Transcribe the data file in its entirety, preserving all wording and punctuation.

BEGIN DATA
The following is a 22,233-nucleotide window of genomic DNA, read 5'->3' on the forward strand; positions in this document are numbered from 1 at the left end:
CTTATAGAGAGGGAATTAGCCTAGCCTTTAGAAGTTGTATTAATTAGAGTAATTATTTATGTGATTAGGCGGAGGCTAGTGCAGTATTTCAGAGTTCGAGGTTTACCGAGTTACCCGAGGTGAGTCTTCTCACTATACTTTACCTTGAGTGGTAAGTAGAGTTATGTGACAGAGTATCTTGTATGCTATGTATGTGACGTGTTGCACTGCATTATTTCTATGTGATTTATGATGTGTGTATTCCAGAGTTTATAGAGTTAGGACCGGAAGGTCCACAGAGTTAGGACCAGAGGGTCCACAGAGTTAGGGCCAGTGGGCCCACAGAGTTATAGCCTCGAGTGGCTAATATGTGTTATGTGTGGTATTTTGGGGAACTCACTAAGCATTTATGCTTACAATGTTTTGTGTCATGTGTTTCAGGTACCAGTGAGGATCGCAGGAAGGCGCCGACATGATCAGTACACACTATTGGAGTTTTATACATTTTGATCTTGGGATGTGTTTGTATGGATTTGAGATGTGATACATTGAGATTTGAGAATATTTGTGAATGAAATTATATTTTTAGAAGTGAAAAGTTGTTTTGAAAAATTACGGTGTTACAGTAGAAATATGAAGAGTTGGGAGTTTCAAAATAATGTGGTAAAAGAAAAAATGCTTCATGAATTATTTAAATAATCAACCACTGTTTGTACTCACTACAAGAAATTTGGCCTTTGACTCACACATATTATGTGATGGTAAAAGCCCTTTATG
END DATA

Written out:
The following is a 22,233-nucleotide window of genomic DNA, read 5'->3' on the forward strand; positions in this document are numbered from 1 at the left end:
CTTATAGAGAGGGAATTAGCCTAGCCTTTAGAAGTTGTATTAATTAGAGTAATTATTTATGTGATTAGGCGGAGGCTAGTGCAGTATTTCAGAGTTCGAGGTTTACCGAGTTACCCGAGGTGAGTCTTCTCACTATACTTTACCTTGAGTGGTAAGTAGAGTTATGTGACAGAGTATCTTGTATGCTATGTATGTGACGTGTTGCACTGCATTATTTCTATGTGATTTATGATGTGTGTATTCCAGAGTTTATAGAGTTAGGACCGGAAGGTCCACAGAGTTAGGACCAGAGGGTCCACAGAGTTAGGGCCAGTGGGCCCACAGAGTTATAGCCTCGAGTGGCTAATATGTGTTATGTGTGGTATTTTGGGGAACTCACTAAGCATTTATGCTTACAATGTTTTGTGTCATGTGTTTCAGGTACCAGTGAGGATCGCAGGAAGGCGCCGACATGATCAGTACACACTATTGGAGTTTTATACATTTTGATCTTGGGATGTGTTTGTATGGATTTGAGATGTGATACATTGAGATTTGAGAATATTTGTGAATGAAATTATATTTTTAGAAGTGAAAAGTTGTTTTGAAAAATTACGGTGTTACAGTAGAAATATGAAGAGTTGGGAGTTTCAAAATAATGTGGTAAAAGAAAAAATGCTTCATGAATTATTTAAATAATCAACCACTGTTTGTACTCACTACAAGAAATTTGGCCTTTGACTCACACATATTATGTGATGGTAAAAGCCCTTTATG